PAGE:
Millions of Americans have retired to other countries in recent years, and more are choosing to retire overseas all the time. Moving overseas can be a dramatic change, but frequently leads to a new life that is more exciting and cheaper. Here’s how to break the adventure down into steps.
Step 1: Determine how much money you have for retirement. Calculate how much money you have to live on in retirement. Remember to include what your retirement income amounts to on a monthly basis, including pension, investment, Social Security and any other income you have.
Step 2: Identify the places where you could afford to live comfortably on the retirement budget you’ve calculated. Figure out where the monthly retirement budget you’ve identified for yourself will buy you the retirement lifestyle you’re looking for. Here are a few ideas that might suit your budget:
With a budget of $1,000 per month, consider:
- Cuenca, Ecuador
- Granada, Nicaragua
- Veraguas, Panama
- Chiang Mai, Thailand
- Nha Trang, Vietnam
With a budget of $1,500 per month, consider:
- Algarve, Portugal
- Medellin, Colombia
- Boquete, Panama
- Carcassone, France
- Mendoza, Argentina
With a budget of $2,000 per month, consider:
- Abruzzo, Italy
- Barcelona, Spain
- Las Terrenas, Dominican Republic
- Puerto Vallarta, Mexico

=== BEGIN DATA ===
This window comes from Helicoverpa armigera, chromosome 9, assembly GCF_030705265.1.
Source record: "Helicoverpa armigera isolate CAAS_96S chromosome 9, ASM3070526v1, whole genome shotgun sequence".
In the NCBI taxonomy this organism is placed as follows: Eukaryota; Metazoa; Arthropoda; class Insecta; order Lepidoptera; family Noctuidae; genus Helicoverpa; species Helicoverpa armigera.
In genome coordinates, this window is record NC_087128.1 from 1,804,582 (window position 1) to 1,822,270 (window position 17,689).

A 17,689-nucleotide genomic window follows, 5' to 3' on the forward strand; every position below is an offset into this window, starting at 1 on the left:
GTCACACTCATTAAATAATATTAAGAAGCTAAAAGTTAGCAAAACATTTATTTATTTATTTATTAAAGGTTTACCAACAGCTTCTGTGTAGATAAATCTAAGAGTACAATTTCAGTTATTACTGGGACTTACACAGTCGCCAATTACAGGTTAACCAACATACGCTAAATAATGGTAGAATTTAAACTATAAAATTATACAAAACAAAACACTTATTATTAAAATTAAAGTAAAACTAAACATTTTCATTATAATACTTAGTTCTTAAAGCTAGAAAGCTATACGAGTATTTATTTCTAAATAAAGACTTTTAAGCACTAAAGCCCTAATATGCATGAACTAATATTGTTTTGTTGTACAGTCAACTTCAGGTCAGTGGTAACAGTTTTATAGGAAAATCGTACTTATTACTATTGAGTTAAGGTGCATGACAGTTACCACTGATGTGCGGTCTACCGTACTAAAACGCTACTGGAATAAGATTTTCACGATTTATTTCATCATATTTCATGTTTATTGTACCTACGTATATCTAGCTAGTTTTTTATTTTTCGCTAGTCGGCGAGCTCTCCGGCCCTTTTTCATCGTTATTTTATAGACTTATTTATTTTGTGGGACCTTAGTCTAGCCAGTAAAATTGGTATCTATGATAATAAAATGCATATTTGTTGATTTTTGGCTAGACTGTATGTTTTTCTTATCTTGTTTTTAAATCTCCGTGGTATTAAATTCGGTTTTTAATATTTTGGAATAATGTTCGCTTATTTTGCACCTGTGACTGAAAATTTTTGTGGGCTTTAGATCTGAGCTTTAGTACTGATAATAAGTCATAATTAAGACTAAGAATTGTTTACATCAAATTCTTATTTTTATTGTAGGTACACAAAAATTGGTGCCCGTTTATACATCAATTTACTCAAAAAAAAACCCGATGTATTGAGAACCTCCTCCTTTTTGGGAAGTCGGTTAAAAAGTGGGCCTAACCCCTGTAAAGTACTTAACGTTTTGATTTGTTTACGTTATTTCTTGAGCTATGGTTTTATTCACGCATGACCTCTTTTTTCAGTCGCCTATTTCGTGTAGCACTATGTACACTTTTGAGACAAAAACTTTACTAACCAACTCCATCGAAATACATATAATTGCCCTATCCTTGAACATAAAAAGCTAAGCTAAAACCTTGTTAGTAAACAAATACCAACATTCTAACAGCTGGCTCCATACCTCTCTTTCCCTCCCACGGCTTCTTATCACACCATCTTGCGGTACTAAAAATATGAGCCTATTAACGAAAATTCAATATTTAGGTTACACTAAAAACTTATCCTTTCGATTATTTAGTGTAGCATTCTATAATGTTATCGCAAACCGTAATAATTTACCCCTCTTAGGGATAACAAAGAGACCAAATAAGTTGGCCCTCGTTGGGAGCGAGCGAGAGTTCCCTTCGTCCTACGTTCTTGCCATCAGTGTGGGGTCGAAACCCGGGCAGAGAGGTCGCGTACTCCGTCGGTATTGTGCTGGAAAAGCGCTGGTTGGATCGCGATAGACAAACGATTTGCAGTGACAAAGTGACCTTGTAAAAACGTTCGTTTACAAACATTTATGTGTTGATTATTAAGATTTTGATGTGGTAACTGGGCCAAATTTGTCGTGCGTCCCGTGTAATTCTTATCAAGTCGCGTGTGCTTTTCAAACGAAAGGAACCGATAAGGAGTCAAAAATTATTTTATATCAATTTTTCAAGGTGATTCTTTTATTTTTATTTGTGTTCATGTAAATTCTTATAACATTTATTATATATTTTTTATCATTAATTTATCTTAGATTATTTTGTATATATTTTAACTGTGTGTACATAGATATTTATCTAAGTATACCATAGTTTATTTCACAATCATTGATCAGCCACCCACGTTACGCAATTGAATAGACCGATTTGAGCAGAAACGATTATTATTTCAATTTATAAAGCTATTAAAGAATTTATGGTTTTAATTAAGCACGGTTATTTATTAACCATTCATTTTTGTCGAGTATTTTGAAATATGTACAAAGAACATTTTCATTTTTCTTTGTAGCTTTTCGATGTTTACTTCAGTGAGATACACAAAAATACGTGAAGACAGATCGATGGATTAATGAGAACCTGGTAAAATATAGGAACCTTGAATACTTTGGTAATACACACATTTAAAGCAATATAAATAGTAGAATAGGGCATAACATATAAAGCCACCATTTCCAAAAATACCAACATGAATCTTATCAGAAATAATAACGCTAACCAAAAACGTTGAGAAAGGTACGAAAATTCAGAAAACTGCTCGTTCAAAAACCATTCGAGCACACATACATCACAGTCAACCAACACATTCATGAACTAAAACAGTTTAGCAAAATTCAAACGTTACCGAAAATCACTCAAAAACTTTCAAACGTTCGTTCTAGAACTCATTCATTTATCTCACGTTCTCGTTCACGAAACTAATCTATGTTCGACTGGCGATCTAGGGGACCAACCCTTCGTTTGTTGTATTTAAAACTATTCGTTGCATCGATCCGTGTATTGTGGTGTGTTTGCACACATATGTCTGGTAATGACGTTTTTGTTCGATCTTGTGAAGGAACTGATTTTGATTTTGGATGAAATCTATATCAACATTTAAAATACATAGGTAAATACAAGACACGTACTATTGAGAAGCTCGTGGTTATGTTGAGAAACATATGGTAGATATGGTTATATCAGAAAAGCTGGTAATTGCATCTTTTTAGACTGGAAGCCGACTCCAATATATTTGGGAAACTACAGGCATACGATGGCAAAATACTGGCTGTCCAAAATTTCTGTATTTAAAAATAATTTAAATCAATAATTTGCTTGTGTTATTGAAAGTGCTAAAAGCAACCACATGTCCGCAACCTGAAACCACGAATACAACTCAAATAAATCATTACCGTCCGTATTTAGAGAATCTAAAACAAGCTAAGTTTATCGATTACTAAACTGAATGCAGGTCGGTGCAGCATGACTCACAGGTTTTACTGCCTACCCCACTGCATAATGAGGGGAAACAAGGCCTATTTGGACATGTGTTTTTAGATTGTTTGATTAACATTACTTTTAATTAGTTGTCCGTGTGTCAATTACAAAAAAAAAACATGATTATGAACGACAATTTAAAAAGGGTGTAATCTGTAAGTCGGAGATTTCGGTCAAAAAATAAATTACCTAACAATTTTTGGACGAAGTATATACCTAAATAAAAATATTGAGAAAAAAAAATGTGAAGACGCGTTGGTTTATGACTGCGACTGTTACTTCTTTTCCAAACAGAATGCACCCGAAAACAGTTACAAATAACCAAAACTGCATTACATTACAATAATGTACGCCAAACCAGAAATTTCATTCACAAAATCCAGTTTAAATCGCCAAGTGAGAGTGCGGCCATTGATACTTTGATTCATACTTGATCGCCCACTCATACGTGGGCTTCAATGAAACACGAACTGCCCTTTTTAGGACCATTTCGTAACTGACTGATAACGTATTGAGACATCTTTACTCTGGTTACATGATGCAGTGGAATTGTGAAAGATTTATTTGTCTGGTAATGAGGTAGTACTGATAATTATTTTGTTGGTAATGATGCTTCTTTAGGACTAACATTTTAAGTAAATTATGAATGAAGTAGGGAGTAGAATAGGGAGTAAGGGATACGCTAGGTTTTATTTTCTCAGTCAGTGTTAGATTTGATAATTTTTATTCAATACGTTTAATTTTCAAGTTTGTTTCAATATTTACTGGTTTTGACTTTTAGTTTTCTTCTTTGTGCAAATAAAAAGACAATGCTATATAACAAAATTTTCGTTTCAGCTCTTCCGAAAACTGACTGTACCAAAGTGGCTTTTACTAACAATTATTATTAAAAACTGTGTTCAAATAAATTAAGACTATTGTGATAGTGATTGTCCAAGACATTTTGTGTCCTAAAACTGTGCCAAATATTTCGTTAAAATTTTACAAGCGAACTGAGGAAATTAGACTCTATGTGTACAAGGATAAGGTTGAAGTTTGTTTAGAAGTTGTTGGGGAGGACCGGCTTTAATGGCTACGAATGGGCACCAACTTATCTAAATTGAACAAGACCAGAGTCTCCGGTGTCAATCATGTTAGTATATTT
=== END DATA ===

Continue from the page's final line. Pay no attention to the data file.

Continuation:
- Costa de Oro, Uruguay
With a budget of $3,000 per month, you could live almost anywhere you want to, including:
- Ambergris Caye, Belize
- Paris, France
- Panama City, Panama
- Santiago, Chile
- Copper Coast, Ireland
Step 3: Research residency options in the countries that have your attention. If you’re not planning to retire to another country full time and are thinking of spending only part of each year overseas, then you can skip to step four. Options for establishing legal residency in your chosen overseas retirement haven are important only if you want to retire to that country full time.
If that’s the case, some countries are rolling out the welcome mat for expat retirees, and offer special incentives and benefits for the pensioner crowd. In countries offering special retiree visa programs, you typically qualify by showing a minimum monthly income. Other options include making an investment in a business or a piece of real estate or having a certain amount of money deposited in a local bank.